Where have all the birds gone?

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As the milder weather continues, our wildlife is becoming increasingly confused with the fact that we are still actually in winter.

Yesterday I visited Merthyr Mawr with my 2 year old son and his friend for a spot of 'dune surfing' on a snow sledge - hard work dragging/ carrying him back up to the top each time but good exercise and I probably burned off more calories than the fitness 'boot camp' that arrived later!

But getting back to the wildlife...on our way to the dunes, I noticed the verges were full of flowering snowdrops, but aside from the unseasonally early blooms, I didn't see many birds?

This was in stark contrast to a recent visit to Penbontrhydyfothau in North Pembrokeshire. The weather was bitterly cold with NE winds and Penbontrhydyfothau lies in a pretty shady valley but prone to frosts.

As a result the garden bird feeders, packed full of peanuts were absolutely buzzing with life - with non-stop visits from blue tits, great tits, coal tits, house sparrows and nuthatch. I also saw my first bullfinch of the year, such a plump and beautiful bird (the male anyway) but rarely seen these days.

I'd not seen that many birds in a single garden for years, especially when compared to my relatively quiet garden in Porthcawl where frosts are rare - thanks to the close proximity of the Bristol Channel.

Apart from crows, seagulls, the odd territorial robin and occasionally alarmed female blackbird diving into the hedge - I've hardly seen anything of real interest in my garden all winter long.

It made me think about a recent email I received to wales.nature@bbc.co.uk from a gentleman who was very concerned about the lack of house sparrows in his garden. A once thriving population, basically vanished from his garden during the autumn.

The RSPB have also been inundated with similar enquiries asking 'where have all the garden birds gone?'

Don't panic, it's not down to some mysterious migration pattern, an increase in the local cat population or the neighbours having tastier morsels on their bird feeders - it's simply due to the fact that birds are currently finding easy pickings out in the countryside. Birds in the countryside? I know, it's absurd!

The mild weather means that there are still plenty of insects around and the ground is still soft enough for birds to easily forage for their favourite bugs and grubs.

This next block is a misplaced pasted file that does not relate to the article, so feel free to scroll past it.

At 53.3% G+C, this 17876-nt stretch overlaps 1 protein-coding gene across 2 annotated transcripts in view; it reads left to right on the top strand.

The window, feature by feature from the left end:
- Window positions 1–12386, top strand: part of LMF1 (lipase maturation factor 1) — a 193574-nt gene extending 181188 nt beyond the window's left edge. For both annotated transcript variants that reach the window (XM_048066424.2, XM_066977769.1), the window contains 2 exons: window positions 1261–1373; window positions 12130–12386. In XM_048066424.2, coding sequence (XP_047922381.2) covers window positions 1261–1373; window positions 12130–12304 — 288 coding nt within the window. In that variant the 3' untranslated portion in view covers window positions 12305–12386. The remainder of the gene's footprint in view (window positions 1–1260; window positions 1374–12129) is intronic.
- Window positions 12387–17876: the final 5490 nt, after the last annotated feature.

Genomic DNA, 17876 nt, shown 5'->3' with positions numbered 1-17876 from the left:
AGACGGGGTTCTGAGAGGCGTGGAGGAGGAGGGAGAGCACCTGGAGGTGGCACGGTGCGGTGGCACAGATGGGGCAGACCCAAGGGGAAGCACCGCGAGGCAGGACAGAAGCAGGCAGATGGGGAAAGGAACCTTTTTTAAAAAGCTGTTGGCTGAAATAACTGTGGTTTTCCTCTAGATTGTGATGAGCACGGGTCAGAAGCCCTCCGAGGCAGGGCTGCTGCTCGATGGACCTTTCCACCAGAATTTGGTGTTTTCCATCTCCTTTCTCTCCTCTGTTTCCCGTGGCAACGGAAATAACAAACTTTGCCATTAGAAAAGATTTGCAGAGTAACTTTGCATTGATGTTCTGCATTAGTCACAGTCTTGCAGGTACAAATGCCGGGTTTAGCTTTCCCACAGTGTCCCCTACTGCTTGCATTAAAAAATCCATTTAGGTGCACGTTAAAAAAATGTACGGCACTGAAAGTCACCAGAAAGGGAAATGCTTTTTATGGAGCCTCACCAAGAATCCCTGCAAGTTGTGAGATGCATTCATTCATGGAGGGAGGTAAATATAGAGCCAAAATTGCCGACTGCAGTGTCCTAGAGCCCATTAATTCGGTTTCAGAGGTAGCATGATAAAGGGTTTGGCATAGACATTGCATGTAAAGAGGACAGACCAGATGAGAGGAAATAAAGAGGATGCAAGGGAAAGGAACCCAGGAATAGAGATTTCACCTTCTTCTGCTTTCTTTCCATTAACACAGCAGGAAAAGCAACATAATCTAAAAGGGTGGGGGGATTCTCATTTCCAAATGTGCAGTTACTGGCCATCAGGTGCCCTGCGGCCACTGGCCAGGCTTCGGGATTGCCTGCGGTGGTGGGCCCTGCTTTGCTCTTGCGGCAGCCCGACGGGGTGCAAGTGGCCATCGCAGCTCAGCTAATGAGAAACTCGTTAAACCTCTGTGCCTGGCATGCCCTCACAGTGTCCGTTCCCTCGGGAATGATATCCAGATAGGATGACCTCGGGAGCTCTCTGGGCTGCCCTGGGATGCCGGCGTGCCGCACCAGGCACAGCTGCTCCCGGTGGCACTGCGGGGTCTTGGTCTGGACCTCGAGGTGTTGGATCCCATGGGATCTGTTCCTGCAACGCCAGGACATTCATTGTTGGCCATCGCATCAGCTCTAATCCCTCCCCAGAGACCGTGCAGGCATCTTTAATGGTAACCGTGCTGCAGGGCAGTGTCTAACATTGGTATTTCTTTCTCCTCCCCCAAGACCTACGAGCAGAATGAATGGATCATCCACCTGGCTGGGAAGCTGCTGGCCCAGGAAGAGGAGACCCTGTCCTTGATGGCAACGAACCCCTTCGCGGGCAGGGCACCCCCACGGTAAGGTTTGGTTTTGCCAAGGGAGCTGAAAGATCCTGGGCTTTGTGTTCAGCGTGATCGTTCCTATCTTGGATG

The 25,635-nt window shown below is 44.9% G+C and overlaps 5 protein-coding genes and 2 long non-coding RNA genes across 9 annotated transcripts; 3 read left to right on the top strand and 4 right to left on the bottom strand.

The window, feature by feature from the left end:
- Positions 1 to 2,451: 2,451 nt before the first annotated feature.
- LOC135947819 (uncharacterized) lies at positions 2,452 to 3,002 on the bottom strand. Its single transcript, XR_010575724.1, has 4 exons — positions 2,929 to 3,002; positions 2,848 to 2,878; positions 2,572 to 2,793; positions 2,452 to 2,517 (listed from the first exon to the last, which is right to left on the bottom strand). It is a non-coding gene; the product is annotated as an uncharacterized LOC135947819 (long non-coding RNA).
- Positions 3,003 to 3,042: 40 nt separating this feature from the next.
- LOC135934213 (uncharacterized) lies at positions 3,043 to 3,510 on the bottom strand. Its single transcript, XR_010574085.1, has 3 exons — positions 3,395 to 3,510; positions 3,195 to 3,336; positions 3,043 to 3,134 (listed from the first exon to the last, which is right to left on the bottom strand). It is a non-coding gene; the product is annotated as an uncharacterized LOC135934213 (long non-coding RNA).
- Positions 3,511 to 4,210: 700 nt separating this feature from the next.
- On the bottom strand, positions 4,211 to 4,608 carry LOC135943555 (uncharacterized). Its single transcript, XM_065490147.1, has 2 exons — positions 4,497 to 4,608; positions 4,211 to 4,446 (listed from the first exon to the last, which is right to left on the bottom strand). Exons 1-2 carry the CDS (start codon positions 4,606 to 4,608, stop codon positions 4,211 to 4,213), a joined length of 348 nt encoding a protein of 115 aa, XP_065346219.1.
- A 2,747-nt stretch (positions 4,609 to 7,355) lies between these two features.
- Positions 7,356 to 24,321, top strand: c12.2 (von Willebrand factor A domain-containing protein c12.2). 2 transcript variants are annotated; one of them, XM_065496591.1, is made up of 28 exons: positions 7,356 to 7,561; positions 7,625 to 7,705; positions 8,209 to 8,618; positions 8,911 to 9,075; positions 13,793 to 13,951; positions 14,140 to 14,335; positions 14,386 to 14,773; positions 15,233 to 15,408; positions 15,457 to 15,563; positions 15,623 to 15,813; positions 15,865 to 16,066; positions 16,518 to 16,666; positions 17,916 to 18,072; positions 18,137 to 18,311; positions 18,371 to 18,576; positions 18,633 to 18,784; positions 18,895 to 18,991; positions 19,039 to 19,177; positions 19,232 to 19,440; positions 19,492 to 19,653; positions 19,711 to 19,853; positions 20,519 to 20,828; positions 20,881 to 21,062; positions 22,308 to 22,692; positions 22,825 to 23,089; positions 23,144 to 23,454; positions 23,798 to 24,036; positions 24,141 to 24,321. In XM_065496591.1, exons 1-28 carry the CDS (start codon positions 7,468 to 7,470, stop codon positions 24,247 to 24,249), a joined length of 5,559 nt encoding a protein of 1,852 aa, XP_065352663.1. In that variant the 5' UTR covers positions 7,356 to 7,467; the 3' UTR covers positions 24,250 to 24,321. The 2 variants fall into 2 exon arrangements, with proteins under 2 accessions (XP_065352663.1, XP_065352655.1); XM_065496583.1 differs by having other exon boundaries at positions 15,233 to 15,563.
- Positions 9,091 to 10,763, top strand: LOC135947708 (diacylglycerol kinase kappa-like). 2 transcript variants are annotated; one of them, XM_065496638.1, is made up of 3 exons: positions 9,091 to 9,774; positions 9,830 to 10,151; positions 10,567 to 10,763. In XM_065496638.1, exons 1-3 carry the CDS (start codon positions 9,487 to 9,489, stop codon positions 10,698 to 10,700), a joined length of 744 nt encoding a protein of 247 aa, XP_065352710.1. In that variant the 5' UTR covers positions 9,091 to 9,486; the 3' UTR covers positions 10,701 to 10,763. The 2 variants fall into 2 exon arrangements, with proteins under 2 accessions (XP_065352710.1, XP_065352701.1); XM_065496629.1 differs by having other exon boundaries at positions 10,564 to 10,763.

Yesterday I even found a bright green caterpillar chomping its way through an exotic plant I've been carefully nurturing in time for summer.

I'd put it in the garage to protect it from frost and mistakenly assumed it would be safe as the leaves are covered in fine, spikes (which would make them fairly unappealing to most creatures) but this little critter was right at home, so perhaps he came with the plant?

I put up some fat balls outside for the birds a month ago and they are still intact, vitrually untouched - so the birds are clearly finding food elsewhere.

However, we're not out of the woods yet and if the weather does suddenly cool down - food will literally become scarce overnight and birds will once again flock to our gardens, towns and cities for those life saving handouts.

So, don't stop putting food out altogether - but equally don't worry if your feeders aren't busy.

Lyndsey Maiden, a warden from the Wildlife Trust of South and West Wales has been in touch with some peculiar wildlife observations in South Wales such as a robin sitting on a nest and currently incubating 5 eggs in Bridgend.

It would good to know what the earliest record of a fledgling in Wales is, as we might just have some local contenders in our midst.

Magpies have been spotted flying around with nesting materials in their beaks and in Morriston Park a nuthatch has been seen flying in and out of a nesting hole.

Meanwhile in the city, coots are mating and building nests at Bute East Dock in Cardiff.

A hedgehog has been spotted out and about in Carmarthenshire and more and more birds are now beginning their dawn chorus including collared doves, song thrushes, blackbirds and robins.

Personally, I'm still hoping we do get some snow in February so I can try out the sledge on snow rather than sand but the Met Office seems to be 50/50 at the moment - depending on which weather model you opt for - remaining mild with occasional cold snaps or snow with hard frosts from the north east.

I'd love to hear about your unusual and unseasonal wildlife sightings so please leave yours in the comments box below or drop me a mail at wales.nature@bbc.co.uk

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